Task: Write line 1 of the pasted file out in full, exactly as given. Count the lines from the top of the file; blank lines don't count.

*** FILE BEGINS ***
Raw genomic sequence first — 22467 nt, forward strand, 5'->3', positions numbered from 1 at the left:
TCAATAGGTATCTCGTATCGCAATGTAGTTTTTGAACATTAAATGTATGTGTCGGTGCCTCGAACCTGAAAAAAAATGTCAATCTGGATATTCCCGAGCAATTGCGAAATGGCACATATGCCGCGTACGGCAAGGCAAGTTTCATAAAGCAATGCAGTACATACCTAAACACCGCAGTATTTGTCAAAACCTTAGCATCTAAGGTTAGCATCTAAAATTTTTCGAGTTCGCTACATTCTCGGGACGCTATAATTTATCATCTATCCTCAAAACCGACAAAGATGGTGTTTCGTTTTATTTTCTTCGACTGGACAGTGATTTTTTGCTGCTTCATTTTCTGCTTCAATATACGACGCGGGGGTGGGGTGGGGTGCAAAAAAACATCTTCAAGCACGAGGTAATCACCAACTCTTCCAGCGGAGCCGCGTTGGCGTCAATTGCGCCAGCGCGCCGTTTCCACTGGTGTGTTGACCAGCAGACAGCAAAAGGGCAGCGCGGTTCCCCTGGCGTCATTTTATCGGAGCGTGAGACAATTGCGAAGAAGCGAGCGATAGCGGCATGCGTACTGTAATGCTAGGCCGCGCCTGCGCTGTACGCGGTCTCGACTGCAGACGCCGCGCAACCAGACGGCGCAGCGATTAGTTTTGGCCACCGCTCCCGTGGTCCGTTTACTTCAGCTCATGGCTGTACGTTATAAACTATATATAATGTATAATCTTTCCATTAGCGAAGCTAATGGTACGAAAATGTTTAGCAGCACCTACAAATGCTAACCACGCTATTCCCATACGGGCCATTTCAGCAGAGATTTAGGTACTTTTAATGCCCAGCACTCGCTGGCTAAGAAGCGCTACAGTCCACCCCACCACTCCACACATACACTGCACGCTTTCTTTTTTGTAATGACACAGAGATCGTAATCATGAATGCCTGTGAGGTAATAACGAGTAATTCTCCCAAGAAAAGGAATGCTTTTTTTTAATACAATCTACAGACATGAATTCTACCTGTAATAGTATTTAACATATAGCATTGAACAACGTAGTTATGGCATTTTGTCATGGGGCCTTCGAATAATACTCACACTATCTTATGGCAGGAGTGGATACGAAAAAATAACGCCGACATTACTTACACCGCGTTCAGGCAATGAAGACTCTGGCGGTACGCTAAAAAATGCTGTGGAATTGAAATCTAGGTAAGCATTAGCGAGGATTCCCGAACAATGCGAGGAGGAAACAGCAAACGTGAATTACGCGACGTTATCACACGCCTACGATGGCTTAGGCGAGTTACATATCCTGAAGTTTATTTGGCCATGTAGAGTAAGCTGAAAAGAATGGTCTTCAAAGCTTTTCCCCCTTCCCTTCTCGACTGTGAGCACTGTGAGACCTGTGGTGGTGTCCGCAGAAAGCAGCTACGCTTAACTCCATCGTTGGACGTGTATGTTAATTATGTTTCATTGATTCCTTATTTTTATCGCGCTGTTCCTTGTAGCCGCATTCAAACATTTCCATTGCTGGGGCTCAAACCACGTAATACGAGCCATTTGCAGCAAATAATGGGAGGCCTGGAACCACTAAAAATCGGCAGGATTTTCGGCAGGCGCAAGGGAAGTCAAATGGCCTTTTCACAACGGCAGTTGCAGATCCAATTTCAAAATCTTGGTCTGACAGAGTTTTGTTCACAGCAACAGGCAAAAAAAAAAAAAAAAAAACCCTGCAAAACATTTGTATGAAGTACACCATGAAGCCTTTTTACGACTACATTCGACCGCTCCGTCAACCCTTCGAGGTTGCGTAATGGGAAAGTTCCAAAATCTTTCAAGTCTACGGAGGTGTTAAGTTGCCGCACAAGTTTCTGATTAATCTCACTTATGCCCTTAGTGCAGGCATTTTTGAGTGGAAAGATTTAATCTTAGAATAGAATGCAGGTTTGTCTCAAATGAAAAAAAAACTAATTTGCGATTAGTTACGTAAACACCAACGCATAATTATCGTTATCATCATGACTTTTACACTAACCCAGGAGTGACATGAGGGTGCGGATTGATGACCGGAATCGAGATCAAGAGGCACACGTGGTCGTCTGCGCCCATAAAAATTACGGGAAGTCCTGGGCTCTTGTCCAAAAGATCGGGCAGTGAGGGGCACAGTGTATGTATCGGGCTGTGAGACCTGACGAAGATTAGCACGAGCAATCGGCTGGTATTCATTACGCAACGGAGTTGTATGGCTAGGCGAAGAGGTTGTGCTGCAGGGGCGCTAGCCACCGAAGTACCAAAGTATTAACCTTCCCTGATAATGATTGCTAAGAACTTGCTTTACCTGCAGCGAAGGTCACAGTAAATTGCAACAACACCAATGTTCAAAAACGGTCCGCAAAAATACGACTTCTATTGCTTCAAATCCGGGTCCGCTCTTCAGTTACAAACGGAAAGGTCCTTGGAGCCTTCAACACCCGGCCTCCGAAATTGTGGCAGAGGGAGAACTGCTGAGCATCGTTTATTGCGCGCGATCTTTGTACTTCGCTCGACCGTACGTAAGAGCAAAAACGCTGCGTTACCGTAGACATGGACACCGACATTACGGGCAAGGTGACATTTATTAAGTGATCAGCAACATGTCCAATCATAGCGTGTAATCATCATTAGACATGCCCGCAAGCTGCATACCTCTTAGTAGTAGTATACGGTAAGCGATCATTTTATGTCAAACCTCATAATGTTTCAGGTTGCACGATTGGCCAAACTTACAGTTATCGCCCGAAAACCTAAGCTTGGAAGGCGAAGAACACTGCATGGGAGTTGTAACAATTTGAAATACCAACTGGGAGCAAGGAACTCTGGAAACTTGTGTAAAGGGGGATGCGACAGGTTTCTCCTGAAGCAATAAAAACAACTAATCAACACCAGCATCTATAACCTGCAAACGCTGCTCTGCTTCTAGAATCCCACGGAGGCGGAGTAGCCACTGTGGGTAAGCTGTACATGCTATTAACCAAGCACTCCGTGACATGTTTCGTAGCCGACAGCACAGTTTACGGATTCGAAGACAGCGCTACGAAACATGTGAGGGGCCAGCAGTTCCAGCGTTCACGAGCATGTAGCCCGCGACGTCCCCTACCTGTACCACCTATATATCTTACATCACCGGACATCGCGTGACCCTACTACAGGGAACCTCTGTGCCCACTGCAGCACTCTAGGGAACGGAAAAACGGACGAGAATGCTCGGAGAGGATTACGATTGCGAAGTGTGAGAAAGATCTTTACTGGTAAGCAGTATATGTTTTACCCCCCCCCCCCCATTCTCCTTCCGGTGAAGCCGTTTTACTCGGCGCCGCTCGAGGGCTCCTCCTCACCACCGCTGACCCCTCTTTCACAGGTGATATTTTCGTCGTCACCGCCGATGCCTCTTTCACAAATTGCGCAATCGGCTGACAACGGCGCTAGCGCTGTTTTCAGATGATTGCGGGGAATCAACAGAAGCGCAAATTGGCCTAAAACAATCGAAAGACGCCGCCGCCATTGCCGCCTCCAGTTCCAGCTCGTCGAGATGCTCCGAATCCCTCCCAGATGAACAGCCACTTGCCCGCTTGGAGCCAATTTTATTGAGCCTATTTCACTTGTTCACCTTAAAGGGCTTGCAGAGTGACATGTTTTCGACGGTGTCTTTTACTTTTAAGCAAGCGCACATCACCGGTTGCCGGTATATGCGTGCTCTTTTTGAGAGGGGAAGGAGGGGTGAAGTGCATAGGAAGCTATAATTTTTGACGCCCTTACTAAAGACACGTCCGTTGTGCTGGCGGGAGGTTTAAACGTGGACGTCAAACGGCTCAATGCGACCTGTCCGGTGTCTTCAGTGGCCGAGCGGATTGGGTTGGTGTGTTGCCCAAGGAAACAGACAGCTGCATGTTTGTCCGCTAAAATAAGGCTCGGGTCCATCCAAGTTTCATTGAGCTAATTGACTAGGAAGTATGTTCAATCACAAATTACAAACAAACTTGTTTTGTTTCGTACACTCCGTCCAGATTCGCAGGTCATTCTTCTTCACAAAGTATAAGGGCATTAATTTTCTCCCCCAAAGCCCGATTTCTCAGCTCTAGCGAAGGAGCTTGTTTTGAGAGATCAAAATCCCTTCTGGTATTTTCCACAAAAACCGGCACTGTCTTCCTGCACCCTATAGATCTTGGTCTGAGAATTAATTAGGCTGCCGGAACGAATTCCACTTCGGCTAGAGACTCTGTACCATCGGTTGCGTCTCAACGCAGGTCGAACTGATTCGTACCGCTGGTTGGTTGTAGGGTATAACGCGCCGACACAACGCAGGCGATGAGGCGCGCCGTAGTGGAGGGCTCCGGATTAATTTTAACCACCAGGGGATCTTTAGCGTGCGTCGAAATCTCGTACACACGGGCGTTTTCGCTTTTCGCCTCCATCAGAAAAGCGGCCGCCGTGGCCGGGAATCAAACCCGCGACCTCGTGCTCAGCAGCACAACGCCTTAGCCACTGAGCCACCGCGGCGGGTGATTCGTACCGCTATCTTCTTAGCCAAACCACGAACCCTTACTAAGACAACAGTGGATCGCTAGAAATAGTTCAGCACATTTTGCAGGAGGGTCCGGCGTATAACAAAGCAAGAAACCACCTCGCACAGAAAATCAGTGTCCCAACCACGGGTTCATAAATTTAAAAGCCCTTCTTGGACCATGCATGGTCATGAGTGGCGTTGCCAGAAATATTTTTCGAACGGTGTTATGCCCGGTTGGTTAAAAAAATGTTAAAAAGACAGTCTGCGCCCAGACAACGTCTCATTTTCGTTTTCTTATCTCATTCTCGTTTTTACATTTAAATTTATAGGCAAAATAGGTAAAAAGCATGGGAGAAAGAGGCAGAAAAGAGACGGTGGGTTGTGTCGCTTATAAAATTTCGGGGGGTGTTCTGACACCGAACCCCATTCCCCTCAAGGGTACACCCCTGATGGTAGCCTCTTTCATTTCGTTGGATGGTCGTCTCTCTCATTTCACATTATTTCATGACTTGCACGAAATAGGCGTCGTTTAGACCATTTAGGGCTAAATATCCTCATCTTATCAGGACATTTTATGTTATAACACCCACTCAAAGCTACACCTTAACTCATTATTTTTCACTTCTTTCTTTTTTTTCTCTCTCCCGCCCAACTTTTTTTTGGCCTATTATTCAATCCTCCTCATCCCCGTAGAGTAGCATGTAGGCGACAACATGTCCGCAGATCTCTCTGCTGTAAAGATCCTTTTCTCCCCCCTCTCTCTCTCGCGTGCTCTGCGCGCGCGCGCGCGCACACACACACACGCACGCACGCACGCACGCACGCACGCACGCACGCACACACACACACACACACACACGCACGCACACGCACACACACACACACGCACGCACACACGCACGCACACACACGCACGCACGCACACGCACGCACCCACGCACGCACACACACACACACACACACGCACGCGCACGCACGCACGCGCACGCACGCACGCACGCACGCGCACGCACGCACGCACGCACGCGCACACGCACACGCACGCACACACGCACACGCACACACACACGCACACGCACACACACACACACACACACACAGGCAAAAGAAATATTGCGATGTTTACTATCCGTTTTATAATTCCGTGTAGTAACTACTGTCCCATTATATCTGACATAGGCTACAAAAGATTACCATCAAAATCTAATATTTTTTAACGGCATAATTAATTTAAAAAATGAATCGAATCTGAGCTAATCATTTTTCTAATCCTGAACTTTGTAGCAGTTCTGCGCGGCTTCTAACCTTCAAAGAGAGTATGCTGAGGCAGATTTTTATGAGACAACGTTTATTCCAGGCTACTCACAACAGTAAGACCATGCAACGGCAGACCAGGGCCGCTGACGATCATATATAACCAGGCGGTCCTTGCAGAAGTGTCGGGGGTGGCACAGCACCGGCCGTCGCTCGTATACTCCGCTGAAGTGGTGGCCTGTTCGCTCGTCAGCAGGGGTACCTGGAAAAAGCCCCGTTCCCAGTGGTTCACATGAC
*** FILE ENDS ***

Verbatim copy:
Raw genomic sequence first — 22467 nt, forward strand, 5'->3', positions numbered from 1 at the left: